Tigerwood, Goncalo Alves, Kingwood, Urunday, Zebrawood
Goncalo Alves is part of the Anacardiaceaen family. From Guyana and Colombia via Ecuador and Mexico through to Peru and Honduras. Also in El Salvador, Trinidad and Brazil.
Due to its salient light-dark contrast, Goncalo Alves is perfectly suitable for the production of decorative veneer. Its extravagant color combination, which often commemorates the skin of a tiger, makes the wood of the genus ‘astronium fraxinifolium’ interesting especially for the furniture industry and the producers of paneling and ceiling lining. It is also utilized for shipbuilding and for building constructions with extraordinary stress as well as for weaver’s shuttles and tool helves in the high-class sector as a special wood.
In kiln-dried status, Goncalo Alves has a density of approx. 850 - 960 kg / m3, therefore, it is one of the extra sturdy hardwoods. Very decorative, red brown to crimson color, often spotted with or traversed by wide dark brown to almost black veins.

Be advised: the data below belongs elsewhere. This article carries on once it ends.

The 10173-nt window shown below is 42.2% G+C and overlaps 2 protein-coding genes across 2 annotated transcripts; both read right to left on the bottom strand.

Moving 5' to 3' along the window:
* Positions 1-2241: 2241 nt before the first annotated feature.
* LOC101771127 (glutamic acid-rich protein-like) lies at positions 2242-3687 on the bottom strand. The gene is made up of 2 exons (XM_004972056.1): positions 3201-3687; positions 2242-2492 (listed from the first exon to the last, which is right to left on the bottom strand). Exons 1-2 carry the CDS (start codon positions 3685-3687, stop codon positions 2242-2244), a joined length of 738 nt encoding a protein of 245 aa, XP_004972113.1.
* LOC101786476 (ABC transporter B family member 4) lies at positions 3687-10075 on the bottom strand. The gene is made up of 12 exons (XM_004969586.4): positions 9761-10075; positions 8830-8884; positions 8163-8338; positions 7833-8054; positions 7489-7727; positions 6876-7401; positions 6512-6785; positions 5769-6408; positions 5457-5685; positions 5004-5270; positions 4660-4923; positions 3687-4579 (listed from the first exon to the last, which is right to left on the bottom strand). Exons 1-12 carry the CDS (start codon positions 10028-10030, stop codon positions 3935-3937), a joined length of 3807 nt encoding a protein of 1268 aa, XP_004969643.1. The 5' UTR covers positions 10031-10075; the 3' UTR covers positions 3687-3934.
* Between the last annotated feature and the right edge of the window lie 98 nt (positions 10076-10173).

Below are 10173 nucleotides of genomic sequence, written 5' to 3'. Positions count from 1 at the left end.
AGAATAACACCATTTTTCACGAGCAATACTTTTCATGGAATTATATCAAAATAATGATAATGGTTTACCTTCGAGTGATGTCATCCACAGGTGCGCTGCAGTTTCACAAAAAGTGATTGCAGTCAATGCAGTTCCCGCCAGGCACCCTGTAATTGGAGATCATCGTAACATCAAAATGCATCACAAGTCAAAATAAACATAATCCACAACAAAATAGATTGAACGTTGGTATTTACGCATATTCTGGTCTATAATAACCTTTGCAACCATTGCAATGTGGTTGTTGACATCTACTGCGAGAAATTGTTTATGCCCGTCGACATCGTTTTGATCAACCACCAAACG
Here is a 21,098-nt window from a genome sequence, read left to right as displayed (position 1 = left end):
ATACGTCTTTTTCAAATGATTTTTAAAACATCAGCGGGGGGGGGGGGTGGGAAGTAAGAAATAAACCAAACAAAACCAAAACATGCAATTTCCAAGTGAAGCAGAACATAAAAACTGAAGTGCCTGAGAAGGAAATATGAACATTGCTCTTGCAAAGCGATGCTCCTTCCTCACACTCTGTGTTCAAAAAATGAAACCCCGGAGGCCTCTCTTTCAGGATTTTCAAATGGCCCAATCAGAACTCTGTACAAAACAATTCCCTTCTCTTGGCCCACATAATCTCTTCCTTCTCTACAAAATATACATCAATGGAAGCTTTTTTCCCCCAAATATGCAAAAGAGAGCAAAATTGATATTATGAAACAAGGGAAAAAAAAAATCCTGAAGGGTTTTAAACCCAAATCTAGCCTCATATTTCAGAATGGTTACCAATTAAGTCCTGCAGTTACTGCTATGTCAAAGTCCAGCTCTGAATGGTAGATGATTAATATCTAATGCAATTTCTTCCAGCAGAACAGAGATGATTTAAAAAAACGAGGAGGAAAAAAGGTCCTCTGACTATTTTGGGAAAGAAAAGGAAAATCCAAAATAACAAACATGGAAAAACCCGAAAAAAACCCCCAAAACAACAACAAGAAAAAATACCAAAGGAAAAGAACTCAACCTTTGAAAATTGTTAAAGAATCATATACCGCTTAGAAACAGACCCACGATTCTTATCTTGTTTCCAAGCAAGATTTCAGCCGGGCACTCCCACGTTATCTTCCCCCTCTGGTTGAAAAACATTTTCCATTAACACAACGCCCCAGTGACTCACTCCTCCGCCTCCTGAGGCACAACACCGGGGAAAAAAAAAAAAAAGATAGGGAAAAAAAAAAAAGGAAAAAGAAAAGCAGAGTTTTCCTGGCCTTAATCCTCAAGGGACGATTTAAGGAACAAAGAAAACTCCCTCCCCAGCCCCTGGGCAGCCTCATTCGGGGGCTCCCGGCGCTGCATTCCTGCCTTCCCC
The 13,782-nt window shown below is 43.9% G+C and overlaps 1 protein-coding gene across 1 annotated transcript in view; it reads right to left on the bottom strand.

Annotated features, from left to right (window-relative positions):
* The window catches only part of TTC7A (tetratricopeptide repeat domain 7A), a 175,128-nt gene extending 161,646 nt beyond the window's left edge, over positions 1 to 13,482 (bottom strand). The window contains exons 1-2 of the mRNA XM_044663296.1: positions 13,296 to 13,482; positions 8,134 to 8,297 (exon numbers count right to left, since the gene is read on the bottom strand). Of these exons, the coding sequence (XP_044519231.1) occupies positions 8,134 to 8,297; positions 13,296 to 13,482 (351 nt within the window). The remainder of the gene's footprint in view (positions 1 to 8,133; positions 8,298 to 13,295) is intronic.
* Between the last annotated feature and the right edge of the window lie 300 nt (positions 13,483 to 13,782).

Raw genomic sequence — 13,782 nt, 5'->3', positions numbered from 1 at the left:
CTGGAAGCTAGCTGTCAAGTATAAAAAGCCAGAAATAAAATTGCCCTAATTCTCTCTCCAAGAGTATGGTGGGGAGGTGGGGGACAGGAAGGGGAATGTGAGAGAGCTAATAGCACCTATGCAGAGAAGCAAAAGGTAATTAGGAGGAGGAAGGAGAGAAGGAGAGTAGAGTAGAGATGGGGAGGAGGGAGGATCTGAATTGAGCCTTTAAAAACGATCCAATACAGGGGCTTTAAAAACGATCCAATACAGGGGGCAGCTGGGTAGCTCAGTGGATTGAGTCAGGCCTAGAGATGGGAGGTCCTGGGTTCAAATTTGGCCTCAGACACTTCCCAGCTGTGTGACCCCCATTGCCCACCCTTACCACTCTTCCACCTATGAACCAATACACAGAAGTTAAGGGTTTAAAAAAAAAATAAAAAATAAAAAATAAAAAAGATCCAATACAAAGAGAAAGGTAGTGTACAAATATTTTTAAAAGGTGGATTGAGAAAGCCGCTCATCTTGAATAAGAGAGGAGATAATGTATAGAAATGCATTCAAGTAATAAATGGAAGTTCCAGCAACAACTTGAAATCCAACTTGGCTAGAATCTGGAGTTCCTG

Woodworking presents dif culties due to the hardness of the wood (especially with irregular ber course). Ideally, very sharp carbide tipped tools should be used in order to avoid rapid blunting of the knives. Pre-drilling before screwing and nailing is recommended.
Drying is quite complicated and must be carried out very slowly and carefully to prevent checking and warping. In general, Goncalo Alves is characterized by a good stability.
In general, smooth and clean surfaces can be achieved which impose by their natural gloss. Goncalo Alves takes well to polishes.
Joints cause problems due to high presence of tylosis.